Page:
Last weekend I was given a genealogy (don’t ask) tour of the Boston Public Library and the guide happened to point out much of the building’s art and architecture while trapesing around the McKim building.
I had always thought the BPL was quite small compared to what I pictured in my head until this tour, when I was guided through a doorway in the back of the short term internet room and realized there was a whole new world through thattaway. Durr.
The double durr for me came when I realized there was a 3rd floor, only open on weekdays that I had yet to explore. And that’s where all the good stuff is! The 3rd floor is the Fine Arts Department which houses over 125,000 non-circulating documents including original photographs, rare books, diaries, biographies, journals, old playbills, prints, manuals, and a Boston specific Picture File containing mounted and unmounted photographs and clippings about Boston buildings, parks, monuments, streets, etc
A listing of their entire Special Collections list can be found here.
“The Fine Arts Collection is not defined by the demands of specific curricula or by the research needs of the staff of a parent organization or its special clientele. Rather, as a research collection within a public library, the Fine Arts Department follows broad objectives in acquisitions, collecting as comprehensively as possible the materials necessary for the study of all facets of art and art history, architecture and its history, the decorative arts and crafts of all countries and periods.Fine Arts Department follows broad objectives in acquisitions, collecting as comprehensively as possible the materials necessary for the study of all facets of art and art history, architecture and its history, the decorative arts and crafts of all countries and periods.”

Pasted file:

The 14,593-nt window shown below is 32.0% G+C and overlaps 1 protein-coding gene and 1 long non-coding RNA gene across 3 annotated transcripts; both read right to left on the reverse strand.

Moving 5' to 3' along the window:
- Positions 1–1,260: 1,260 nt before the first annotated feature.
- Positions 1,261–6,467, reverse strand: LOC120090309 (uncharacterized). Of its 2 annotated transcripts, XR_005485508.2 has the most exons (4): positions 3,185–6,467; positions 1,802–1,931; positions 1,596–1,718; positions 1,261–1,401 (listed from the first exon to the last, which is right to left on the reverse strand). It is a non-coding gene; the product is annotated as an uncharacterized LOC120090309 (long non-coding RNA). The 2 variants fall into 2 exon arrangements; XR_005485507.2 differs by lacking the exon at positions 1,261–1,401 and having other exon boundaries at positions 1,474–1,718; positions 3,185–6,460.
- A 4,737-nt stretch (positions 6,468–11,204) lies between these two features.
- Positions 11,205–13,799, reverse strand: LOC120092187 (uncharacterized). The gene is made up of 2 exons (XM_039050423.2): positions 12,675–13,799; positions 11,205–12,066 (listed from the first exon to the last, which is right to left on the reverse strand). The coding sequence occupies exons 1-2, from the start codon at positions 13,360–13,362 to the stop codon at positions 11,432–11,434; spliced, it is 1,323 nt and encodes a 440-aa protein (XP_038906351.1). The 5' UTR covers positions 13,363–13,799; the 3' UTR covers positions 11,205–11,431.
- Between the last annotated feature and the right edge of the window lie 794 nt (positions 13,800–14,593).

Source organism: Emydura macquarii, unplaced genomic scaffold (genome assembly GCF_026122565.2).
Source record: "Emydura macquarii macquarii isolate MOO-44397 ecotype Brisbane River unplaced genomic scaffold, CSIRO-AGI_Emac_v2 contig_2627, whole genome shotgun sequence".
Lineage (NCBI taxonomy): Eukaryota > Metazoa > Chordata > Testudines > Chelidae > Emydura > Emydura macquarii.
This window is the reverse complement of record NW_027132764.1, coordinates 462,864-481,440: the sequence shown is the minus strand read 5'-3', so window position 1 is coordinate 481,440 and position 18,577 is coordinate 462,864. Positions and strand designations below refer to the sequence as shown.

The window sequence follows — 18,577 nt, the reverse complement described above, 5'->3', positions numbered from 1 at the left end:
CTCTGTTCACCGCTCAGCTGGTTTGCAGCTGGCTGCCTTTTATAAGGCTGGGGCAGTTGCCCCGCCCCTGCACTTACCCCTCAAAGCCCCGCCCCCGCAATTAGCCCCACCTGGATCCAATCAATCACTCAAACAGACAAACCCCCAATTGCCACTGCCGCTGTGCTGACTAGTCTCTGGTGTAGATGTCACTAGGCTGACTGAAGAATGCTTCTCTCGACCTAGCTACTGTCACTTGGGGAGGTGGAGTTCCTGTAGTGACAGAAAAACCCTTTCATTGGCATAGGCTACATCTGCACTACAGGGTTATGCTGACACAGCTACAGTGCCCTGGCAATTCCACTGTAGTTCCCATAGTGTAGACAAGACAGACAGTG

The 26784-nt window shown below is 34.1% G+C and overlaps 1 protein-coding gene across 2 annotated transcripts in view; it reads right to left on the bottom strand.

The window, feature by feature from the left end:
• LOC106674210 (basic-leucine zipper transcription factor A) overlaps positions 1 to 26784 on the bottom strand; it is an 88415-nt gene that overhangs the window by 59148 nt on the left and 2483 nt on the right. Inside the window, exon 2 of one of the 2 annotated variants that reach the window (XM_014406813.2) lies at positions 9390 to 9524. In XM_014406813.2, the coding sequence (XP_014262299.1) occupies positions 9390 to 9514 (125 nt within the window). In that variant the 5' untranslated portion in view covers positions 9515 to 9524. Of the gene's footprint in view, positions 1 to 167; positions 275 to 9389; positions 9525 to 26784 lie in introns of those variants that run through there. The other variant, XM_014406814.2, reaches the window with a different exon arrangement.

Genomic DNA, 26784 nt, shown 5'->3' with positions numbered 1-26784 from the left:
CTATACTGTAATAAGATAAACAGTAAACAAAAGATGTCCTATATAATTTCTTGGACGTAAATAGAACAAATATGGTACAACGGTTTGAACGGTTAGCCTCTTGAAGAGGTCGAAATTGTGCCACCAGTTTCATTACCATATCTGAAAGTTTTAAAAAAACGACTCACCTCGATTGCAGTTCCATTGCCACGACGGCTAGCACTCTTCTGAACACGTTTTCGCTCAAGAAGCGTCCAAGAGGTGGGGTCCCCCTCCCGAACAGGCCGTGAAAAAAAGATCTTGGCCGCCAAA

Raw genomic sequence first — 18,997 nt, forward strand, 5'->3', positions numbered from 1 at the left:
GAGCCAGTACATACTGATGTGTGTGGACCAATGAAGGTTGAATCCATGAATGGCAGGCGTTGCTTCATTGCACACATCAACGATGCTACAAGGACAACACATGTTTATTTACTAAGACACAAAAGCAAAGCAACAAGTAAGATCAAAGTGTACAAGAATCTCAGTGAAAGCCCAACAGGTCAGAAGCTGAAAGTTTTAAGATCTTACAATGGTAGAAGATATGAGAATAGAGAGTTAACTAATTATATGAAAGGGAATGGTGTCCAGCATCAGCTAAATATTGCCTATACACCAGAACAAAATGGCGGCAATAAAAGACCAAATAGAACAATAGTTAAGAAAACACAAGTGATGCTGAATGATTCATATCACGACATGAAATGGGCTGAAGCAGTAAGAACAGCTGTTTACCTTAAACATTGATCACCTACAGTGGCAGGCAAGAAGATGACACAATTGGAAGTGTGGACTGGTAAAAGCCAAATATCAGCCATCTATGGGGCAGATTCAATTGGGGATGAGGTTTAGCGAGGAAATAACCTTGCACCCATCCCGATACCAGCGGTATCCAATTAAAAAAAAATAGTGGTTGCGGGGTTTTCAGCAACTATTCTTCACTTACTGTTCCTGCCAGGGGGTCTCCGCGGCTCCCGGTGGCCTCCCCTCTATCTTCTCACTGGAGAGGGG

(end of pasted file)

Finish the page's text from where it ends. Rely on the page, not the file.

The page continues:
Also, the Boston Public Library offers free Art and Architecture Tours(but does not cover the 3rd floor collections.)
The Volunteer Office of the Library offers tours highlighting the architecture of Charles Follen McKim and Philip Johnson, as well as the many works of famed sculptors and painters. The tours last about an hour and are given by volunteer guides. The following is a list of currently scheduled tours:
- Sunday 2:00 p.m
- Monday 2:30 p.m.
- Tuesday 6:00 p.m.
- Wednesday – No Tours
- Thursday 6:00 p.m.
- Friday 11:00 a.m.
- Saturday 11:00 a.m.
A walking tour of the Boston Public Library is available on their website.
Notable works include:
The outdoor sculptures representing Science and Art, by Bela Pratt
The Abbey Room(Quest for the Holy Grail Mural)
(now primarily used for private functions and cameos in Pink Panther 2)
I realize the Boston Public Library does not spring to mind as a traditional setting to see art, but it is definitely a (FREE) venue that is not to be overlooked. They always have rotating exhibits in conjunction with their permanent collection. From my brief tour, I was able to learn a great deal including why the enormous mural space in Bates Hall has been left blank….(!) ooocliffhangerr.
The Boston Public Library’s Flickr stream contains over 17,000 photos that should get you in the spirit of learning about our city’s past.
Have fun! ♥